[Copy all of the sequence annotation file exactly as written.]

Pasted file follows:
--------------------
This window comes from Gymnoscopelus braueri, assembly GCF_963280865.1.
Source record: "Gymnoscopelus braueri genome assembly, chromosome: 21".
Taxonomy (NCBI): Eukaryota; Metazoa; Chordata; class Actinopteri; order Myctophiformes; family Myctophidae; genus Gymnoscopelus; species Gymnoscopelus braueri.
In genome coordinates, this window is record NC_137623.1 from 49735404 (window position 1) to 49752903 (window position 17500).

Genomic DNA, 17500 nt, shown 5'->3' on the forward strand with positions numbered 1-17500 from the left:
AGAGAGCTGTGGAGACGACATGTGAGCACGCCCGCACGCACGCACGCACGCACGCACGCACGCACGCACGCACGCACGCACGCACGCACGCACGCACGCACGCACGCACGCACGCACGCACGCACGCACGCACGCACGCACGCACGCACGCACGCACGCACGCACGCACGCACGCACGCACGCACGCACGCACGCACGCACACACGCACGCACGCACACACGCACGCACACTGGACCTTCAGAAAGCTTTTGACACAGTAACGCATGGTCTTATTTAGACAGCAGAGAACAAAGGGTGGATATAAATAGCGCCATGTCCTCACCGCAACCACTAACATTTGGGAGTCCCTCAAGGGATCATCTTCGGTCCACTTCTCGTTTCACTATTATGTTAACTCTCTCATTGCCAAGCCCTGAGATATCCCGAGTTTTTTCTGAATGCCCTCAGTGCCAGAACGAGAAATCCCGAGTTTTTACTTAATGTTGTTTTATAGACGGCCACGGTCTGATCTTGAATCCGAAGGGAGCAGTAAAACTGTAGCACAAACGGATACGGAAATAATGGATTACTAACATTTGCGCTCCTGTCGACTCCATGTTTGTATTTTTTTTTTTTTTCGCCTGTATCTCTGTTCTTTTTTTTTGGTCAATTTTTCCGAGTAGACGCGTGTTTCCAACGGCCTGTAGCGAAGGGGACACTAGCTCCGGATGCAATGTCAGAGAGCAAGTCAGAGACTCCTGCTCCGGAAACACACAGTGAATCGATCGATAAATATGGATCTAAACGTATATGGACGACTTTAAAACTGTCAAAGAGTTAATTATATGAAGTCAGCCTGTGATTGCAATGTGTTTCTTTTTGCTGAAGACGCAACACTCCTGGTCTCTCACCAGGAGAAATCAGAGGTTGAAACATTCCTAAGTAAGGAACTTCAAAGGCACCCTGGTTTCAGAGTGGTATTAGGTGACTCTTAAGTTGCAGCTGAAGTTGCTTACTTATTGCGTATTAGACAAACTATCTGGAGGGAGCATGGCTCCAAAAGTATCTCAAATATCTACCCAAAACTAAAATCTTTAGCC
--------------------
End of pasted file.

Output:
This window comes from Gymnoscopelus braueri, assembly GCF_963280865.1.
Source record: "Gymnoscopelus braueri genome assembly, chromosome: 21".
Taxonomy (NCBI): Eukaryota; Metazoa; Chordata; class Actinopteri; order Myctophiformes; family Myctophidae; genus Gymnoscopelus; species Gymnoscopelus braueri.
In genome coordinates, this window is record NC_137623.1 from 49735404 (window position 1) to 49752903 (window position 17500).

Genomic DNA, 17500 nt, shown 5'->3' on the forward strand with positions numbered 1-17500 from the left:
AGAGAGCTGTGGAGACGACATGTGAGCACGCCCGCACGCACGCACGCACGCACGCACGCACGCACGCACGCACGCACGCACGCACGCACGCACGCACGCACGCACGCACGCACGCACGCACGCACGCACGCACGCACGCACGCACGCACGCACGCACGCACGCACGCACGCACGCACGCACGCACGCACGCACGCACGCACACACGCACGCACGCACACACGCACGCACACTGGACCTTCAGAAAGCTTTTGACACAGTAACGCATGGTCTTATTTAGACAGCAGAGAACAAAGGGTGGATATAAATAGCGCCATGTCCTCACCGCAACCACTAACATTTGGGAGTCCCTCAAGGGATCATCTTCGGTCCACTTCTCGTTTCACTATTATGTTAACTCTCTCATTGCCAAGCCCTGAGATATCCCGAGTTTTTTCTGAATGCCCTCAGTGCCAGAACGAGAAATCCCGAGTTTTTACTTAATGTTGTTTTATAGACGGCCACGGTCTGATCTTGAATCCGAAGGGAGCAGTAAAACTGTAGCACAAACGGATACGGAAATAATGGATTACTAACATTTGCGCTCCTGTCGACTCCATGTTTGTATTTTTTTTTTTTTTCGCCTGTATCTCTGTTCTTTTTTTTTGGTCAATTTTTCCGAGTAGACGCGTGTTTCCAACGGCCTGTAGCGAAGGGGACACTAGCTCCGGATGCAATGTCAGAGAGCAAGTCAGAGACTCCTGCTCCGGAAACACACAGTGAATCGATCGATAAATATGGATCTAAACGTATATGGACGACTTTAAAACTGTCAAAGAGTTAATTATATGAAGTCAGCCTGTGATTGCAATGTGTTTCTTTTTGCTGAAGACGCAACACTCCTGGTCTCTCACCAGGAGAAATCAGAGGTTGAAACATTCCTAAGTAAGGAACTTCAAAGGCACCCTGGTTTCAGAGTGGTATTAGGTGACTCTTAAGTTGCAGCTGAAGTTGCTTACTTATTGCGTATTAGACAAACTATCTGGAGGGAGCATGGCTCCAAAAGTATCTCAAATATCTACCCAAAACTAAAATCTTTAGCC